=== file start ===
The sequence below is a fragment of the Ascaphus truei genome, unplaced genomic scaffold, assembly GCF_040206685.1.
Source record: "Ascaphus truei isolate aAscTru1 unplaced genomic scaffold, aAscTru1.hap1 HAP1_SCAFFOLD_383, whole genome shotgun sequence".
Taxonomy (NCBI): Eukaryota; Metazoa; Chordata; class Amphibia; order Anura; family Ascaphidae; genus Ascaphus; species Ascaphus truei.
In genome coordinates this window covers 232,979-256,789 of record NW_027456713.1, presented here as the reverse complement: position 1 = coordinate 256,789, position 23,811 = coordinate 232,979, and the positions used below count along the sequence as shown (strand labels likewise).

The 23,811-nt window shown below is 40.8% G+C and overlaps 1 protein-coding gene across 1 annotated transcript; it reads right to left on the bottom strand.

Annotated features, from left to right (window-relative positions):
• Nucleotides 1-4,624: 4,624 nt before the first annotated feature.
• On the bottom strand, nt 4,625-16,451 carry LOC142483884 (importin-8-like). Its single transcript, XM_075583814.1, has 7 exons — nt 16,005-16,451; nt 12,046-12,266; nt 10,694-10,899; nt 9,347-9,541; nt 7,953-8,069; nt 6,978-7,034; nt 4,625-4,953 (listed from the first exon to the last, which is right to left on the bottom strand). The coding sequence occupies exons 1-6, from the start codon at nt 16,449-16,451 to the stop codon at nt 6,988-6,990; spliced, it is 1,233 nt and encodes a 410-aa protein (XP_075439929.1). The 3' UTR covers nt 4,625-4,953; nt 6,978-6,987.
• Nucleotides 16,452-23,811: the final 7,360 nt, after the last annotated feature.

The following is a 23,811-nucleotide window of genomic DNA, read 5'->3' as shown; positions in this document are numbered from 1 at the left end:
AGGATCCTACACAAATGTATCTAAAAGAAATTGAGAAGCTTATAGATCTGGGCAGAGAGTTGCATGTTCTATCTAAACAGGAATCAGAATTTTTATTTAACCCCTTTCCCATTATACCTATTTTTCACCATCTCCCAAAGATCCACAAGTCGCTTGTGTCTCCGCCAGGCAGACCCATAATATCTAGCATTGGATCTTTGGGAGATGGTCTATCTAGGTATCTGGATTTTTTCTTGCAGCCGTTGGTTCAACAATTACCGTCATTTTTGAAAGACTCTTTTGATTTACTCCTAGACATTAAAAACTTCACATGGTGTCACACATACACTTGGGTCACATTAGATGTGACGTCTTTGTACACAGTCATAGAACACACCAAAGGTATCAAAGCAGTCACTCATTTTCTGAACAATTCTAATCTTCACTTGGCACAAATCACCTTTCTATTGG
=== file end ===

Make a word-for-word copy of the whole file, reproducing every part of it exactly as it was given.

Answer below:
The sequence below is a fragment of the Ascaphus truei genome, unplaced genomic scaffold, assembly GCF_040206685.1.
Source record: "Ascaphus truei isolate aAscTru1 unplaced genomic scaffold, aAscTru1.hap1 HAP1_SCAFFOLD_383, whole genome shotgun sequence".
Taxonomy (NCBI): Eukaryota; Metazoa; Chordata; class Amphibia; order Anura; family Ascaphidae; genus Ascaphus; species Ascaphus truei.
In genome coordinates this window covers 232,979-256,789 of record NW_027456713.1, presented here as the reverse complement: position 1 = coordinate 256,789, position 23,811 = coordinate 232,979, and the positions used below count along the sequence as shown (strand labels likewise).

The 23,811-nt window shown below is 40.8% G+C and overlaps 1 protein-coding gene across 1 annotated transcript; it reads right to left on the bottom strand.

Annotated features, from left to right (window-relative positions):
• Nucleotides 1-4,624: 4,624 nt before the first annotated feature.
• On the bottom strand, nt 4,625-16,451 carry LOC142483884 (importin-8-like). Its single transcript, XM_075583814.1, has 7 exons — nt 16,005-16,451; nt 12,046-12,266; nt 10,694-10,899; nt 9,347-9,541; nt 7,953-8,069; nt 6,978-7,034; nt 4,625-4,953 (listed from the first exon to the last, which is right to left on the bottom strand). The coding sequence occupies exons 1-6, from the start codon at nt 16,449-16,451 to the stop codon at nt 6,988-6,990; spliced, it is 1,233 nt and encodes a 410-aa protein (XP_075439929.1). The 3' UTR covers nt 4,625-4,953; nt 6,978-6,987.
• Nucleotides 16,452-23,811: the final 7,360 nt, after the last annotated feature.

The following is a 23,811-nucleotide window of genomic DNA, read 5'->3' as shown; positions in this document are numbered from 1 at the left end:
AGGATCCTACACAAATGTATCTAAAAGAAATTGAGAAGCTTATAGATCTGGGCAGAGAGTTGCATGTTCTATCTAAACAGGAATCAGAATTTTTATTTAACCCCTTTCCCATTATACCTATTTTTCACCATCTCCCAAAGATCCACAAGTCGCTTGTGTCTCCGCCAGGCAGACCCATAATATCTAGCATTGGATCTTTGGGAGATGGTCTATCTAGGTATCTGGATTTTTTCTTGCAGCCGTTGGTTCAACAATTACCGTCATTTTTGAAAGACTCTTTTGATTTACTCCTAGACATTAAAAACTTCACATGGTGTCACACATACACTTGGGTCACATTAGATGTGACGTCTTTGTACACAGTCATAGAACACACCAAAGGTATCAAAGCAGTCACTCATTTTCTGAACAATTCTAATCTTCACTTGGCACAAATCACCTTTCTATTGG